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A Victim Of The Economic Climate

Updated on November 3, 2013

Sunset Over Your Career?

What feels like the end can be the start of a new phase.
What feels like the end can be the start of a new phase. | Source

Global Unemployment Figures (IMF quoted in The Guardian Newspaper)

Country
2009
2011
Australia
4.8%
5.0%
Canada
6.3%
7.4%
Germany
8.0%
6.0%
New Zealand
4.3%
6.5%
United Kingdom
6.0%
7.9%
USA
6.8%
9.1%

The Winds Of Change

Six months ago my job of eight years came to an end. The service I was a Manager for had been re-commissioned, the new providers had immediately implemented a restructure and I was surplus to requirements.

Not to have felt the winds of change whistling and buffeting for the past three years was impossible. Two weeks after coming the power, the Coalition Government in the UK announced public spending cuts in the wake of the credit crunch and the banking crisis, and reflecting global financial uncertainty. Locally this translated into entire offices emptying seemingly overnight as services were cut.

I felt ready, I was happy to go and in the lead up had been excited about the possibilities and ready for a change. Despite that it was a shock when it happened, like being slapped.

So no matter how evident it is right now that they can’t manage without you - the place falls apart when you’re on leave, your phone rings constantly when you’re out on a training day – you’re not indispensable apparently. More importantly you’re not immune to the economic climate.


Leaving

Services routed in communities such as schools, clinics or community programs are very particular places to work with a strong sense of purpose and identity.

Many people feel that it’s more than a job, it’s about being part of a community. My favourite part of the week was Monday morning, parents shepherding children along the pavement and teenagers crowding at the bus stop or wobbling along on bikes. The community gearing up for another week. So in the future it’s going to carry out without you, all those painstakingly-built relationships, all the crises and triumphs.

Leaving a much-loved job is a very personal process, nobody can say what it’s going to be like for you but it is a process with recognisable stages. However using the Kublar Ross (1969) change curve to predict how we will feel doesn't actually take those feelings away.

Kubler Ross Change Curve

The Kubler-Ross Change Curve, originally used to explain the stages of grief, is widely used to deconstruct the experience of change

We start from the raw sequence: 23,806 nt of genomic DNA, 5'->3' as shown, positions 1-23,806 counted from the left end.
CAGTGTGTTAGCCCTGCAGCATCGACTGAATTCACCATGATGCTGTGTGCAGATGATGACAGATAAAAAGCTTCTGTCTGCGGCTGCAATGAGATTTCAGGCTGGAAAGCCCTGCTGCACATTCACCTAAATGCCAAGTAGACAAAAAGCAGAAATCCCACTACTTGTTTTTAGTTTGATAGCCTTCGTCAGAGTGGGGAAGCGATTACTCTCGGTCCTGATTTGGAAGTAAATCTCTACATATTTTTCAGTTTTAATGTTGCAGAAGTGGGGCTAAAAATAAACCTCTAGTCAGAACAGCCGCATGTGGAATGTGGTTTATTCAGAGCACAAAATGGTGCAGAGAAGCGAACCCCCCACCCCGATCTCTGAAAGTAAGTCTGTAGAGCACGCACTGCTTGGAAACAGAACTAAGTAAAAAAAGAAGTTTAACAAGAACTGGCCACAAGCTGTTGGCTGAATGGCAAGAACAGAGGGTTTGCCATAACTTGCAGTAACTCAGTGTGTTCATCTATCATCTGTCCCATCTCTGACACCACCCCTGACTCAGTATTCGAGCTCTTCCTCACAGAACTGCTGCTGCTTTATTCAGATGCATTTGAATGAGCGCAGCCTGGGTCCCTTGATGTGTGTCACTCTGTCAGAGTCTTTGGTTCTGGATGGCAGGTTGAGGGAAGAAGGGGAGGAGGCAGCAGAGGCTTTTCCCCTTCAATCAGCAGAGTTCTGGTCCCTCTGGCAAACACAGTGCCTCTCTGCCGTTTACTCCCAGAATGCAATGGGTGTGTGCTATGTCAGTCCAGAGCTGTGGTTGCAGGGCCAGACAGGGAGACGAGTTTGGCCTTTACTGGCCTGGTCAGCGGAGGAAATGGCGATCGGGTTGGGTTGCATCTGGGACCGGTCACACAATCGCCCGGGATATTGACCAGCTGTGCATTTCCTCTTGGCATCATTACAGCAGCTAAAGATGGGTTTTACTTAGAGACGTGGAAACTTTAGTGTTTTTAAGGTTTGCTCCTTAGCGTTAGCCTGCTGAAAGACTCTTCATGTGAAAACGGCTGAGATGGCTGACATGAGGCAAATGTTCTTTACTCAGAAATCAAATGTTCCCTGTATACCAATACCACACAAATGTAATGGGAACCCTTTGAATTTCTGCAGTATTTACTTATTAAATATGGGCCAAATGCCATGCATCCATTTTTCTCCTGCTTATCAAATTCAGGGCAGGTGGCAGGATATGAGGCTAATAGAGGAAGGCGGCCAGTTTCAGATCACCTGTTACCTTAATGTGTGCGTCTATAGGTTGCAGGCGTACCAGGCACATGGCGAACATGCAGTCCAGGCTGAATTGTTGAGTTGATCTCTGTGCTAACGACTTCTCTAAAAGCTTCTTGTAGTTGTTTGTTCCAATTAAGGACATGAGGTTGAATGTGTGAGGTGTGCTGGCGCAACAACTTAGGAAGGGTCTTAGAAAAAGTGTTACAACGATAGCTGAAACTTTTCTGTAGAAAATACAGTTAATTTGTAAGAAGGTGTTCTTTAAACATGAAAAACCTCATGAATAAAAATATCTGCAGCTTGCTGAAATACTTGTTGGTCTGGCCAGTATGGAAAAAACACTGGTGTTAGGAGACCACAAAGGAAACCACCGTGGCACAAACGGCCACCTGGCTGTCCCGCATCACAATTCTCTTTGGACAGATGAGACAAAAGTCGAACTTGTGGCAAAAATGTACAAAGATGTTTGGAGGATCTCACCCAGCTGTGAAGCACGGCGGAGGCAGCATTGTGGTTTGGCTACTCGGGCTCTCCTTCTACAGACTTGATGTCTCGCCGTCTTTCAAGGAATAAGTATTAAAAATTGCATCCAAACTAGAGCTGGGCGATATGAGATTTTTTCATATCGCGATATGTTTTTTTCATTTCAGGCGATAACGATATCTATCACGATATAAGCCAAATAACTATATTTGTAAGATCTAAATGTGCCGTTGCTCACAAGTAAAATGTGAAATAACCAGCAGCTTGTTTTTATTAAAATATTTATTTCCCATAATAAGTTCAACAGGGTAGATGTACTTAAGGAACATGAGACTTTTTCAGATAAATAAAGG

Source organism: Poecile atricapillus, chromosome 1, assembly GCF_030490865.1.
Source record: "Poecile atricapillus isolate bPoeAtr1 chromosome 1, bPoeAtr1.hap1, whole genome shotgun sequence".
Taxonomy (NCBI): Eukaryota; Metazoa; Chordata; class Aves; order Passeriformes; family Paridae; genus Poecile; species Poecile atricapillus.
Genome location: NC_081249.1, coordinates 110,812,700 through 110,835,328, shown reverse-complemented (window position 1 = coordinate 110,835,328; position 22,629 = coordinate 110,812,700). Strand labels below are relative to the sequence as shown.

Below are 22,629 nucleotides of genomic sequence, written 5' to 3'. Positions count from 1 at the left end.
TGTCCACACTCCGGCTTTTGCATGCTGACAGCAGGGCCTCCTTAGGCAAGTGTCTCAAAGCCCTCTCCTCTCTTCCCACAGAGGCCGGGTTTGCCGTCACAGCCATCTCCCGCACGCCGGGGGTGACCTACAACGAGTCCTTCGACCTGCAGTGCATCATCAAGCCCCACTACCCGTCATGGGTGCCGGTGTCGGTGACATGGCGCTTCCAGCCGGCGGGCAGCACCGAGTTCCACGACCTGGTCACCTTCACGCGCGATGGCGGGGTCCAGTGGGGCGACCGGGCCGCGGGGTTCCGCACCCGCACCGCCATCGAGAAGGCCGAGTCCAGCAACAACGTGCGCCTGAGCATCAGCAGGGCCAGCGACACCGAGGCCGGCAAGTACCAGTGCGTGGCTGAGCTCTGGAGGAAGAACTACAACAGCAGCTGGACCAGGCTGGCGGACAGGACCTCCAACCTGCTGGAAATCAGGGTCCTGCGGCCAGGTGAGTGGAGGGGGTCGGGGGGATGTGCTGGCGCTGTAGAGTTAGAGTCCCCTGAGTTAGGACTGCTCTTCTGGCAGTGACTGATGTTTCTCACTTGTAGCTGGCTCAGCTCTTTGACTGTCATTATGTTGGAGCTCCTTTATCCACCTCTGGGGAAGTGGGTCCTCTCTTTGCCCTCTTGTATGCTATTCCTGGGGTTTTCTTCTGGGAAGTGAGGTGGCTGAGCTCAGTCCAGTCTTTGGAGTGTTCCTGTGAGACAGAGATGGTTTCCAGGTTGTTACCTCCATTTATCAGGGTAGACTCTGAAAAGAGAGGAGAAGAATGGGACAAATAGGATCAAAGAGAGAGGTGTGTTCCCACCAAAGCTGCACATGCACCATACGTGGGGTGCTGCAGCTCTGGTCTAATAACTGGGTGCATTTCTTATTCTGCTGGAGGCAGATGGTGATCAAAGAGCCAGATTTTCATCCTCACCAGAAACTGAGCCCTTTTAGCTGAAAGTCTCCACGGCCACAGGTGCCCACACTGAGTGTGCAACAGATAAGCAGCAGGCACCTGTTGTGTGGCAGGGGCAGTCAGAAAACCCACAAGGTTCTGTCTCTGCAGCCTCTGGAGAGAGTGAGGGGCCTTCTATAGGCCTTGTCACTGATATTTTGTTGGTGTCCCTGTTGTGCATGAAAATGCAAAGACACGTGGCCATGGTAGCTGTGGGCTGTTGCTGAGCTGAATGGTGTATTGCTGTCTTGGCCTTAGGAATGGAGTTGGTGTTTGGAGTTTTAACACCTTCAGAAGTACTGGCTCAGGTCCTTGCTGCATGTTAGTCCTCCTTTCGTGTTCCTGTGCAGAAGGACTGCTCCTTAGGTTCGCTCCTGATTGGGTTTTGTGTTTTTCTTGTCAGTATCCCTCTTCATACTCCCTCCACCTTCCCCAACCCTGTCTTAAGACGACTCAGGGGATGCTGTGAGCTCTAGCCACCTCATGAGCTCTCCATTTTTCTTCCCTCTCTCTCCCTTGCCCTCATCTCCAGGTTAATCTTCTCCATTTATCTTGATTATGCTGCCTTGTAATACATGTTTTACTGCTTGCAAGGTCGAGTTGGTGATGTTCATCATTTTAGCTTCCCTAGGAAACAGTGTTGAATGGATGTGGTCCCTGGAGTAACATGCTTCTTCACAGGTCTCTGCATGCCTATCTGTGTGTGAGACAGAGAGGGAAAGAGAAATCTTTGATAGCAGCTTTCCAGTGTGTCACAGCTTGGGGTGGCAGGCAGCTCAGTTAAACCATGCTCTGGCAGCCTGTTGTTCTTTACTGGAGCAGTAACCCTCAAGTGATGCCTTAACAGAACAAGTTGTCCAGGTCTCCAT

The Kubler-Ross Change Curve, originally used to explain the stages of grief, is widely used to deconstruct the experience of change | Source

Gardening Leave Approaching?

Source

Letting Go

Letting go involves a loss like any personal change and needs to be mourned in order to move on . This can happen before you have actually left if the rate of change is so brutal they can't wait for you to go. Everything familiar is changing around you like a dream sequence in a film, leaving you to walk away from a job you already don’t recognise.

For me it was September that did it. I’d given myself the some time off and had a peaceful time, tending my allotment; going out for lunch and generally doing nice things. Then September kicked in, schools mobilising after the summer, streets and parks emptying, leaving me feeling strange and dislocated.

Part of letting go is leaving properly. My request to take gardening leave rather than go into the new structure with no role was granted which meant that I left very quickly. Other people were leaving as well and some of those staying were just as shell-shocked by new responsibilities and the rapid rate of change.

Despite this sense of disintegration colleagues made huge efforts to give me a proper ending which helped in the long term to draw a line for me.

Moving On

Source

What Comes Next?

For those who didn’t feel that that had done all they could in their job and weren’t ready to go trying to work out what comes next is puzzling and painful. So if it looks as if this scenario might be on the horizon now could be a good time for contingency planning. Some observations on this are:

  • Apparently people do one of two things with redundancy money or severance pay: they either work out how long it will last them or what they could do with it.
  • Don’t be rushed into parting with it. It may be enough to fund some re-training but check it out thoroughly before committing to anything.
  • It really helps to talk this through with someone neutral and objective but we do all have to make our own decisions about our lives.

Most crucially, don’t lose your confidence. This isn’t personal, it’s about you getting caught up in the fallout. You are still the resourceful, resilient multi-skilled person you always were and, above anything else, it’s worth holding on to that thought.

Comments

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    • Larry Rankin profile image

      Larry Rankin 

      3 years ago from Oklahoma

      Economic casualties are becoming more and more commonplace.

      Great overview.

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